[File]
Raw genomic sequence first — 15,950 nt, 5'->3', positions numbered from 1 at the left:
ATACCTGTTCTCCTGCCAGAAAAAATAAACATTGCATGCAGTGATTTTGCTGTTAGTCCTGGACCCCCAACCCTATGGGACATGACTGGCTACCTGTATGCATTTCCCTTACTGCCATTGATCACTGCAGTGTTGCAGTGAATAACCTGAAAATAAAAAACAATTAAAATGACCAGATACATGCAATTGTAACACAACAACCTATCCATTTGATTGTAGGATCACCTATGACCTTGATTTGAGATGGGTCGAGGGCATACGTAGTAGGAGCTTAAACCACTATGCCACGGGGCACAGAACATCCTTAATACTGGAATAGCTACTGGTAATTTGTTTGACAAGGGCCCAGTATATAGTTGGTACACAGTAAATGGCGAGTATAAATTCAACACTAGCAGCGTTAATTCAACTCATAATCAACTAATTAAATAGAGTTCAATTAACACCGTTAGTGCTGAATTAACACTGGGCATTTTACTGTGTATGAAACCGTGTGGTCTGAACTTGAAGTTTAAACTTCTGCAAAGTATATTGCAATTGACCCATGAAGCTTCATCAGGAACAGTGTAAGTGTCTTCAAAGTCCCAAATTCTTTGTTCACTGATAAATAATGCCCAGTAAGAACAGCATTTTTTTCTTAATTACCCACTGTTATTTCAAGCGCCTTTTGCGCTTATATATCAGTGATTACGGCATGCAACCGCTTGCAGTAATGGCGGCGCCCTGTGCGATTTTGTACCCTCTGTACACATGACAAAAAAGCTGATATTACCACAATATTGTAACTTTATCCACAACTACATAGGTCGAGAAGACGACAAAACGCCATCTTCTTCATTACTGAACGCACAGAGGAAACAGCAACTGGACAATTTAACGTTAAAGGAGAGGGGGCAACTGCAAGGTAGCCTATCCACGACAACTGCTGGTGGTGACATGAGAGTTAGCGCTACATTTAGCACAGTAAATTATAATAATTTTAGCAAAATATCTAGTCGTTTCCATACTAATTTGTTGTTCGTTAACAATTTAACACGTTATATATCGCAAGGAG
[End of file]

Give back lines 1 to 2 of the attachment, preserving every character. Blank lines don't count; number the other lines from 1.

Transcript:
Raw genomic sequence first — 15,950 nt, 5'->3', positions numbered from 1 at the left:
ATACCTGTTCTCCTGCCAGAAAAAATAAACATTGCATGCAGTGATTTTGCTGTTAGTCCTGGACCCCCAACCCTATGGGACATGACTGGCTACCTGTATGCATTTCCCTTACTGCCATTGATCACTGCAGTGTTGCAGTGAATAACCTGAAAATAAAAAACAATTAAAATGACCAGATACATGCAATTGTAACACAACAACCTATCCATTTGATTGTAGGATCACCTATGACCTTGATTTGAGATGGGTCGAGGGCATACGTAGTAGGAGCTTAAACCACTATGCCACGGGGCACAGAACATCCTTAATACTGGAATAGCTACTGGTAATTTGTTTGACAAGGGCCCAGTATATAGTTGGTACACAGTAAATGGCGAGTATAAATTCAACACTAGCAGCGTTAATTCAACTCATAATCAACTAATTAAATAGAGTTCAATTAACACCGTTAGTGCTGAATTAACACTGGGCATTTTACTGTGTATGAAACCGTGTGGTCTGAACTTGAAGTTTAAACTTCTGCAAAGTATATTGCAATTGACCCATGAAGCTTCATCAGGAACAGTGTAAGTGTCTTCAAAGTCCCAAATTCTTTGTTCACTGATAAATAATGCCCAGTAAGAACAGCATTTTTTTCTTAATTACCCACTGTTATTTCAAGCGCCTTTTGCGCTTATATATCAGTGATTACGGCATGCAACCGCTTGCAGTAATGGCGGCGCCCTGTGCGATTTTGTACCCTCTGTACACATGACAAAAAAGCTGATATTACCACAATATTGTAACTTTATCCACAACTACATAGGTCGAGAAGACGACAAAACGCCATCTTCTTCATTACTGAACGCACAGAGGAAACAGCAACTGGACAATTTAACGTTAAAGGAGAGGGGGCAACTGCAAGGTAGCCTATCCACGACAACTGCTGGTGGTGACATGAGAGTTAGCGCTACATTTAGCACAGTAAATTATAATAATTTTAGCAAAATATCTAGTCGTTTCCATACTAATTTGTTGTTCGTTAACAATTTAACACGTTATATATCGCAAGGAG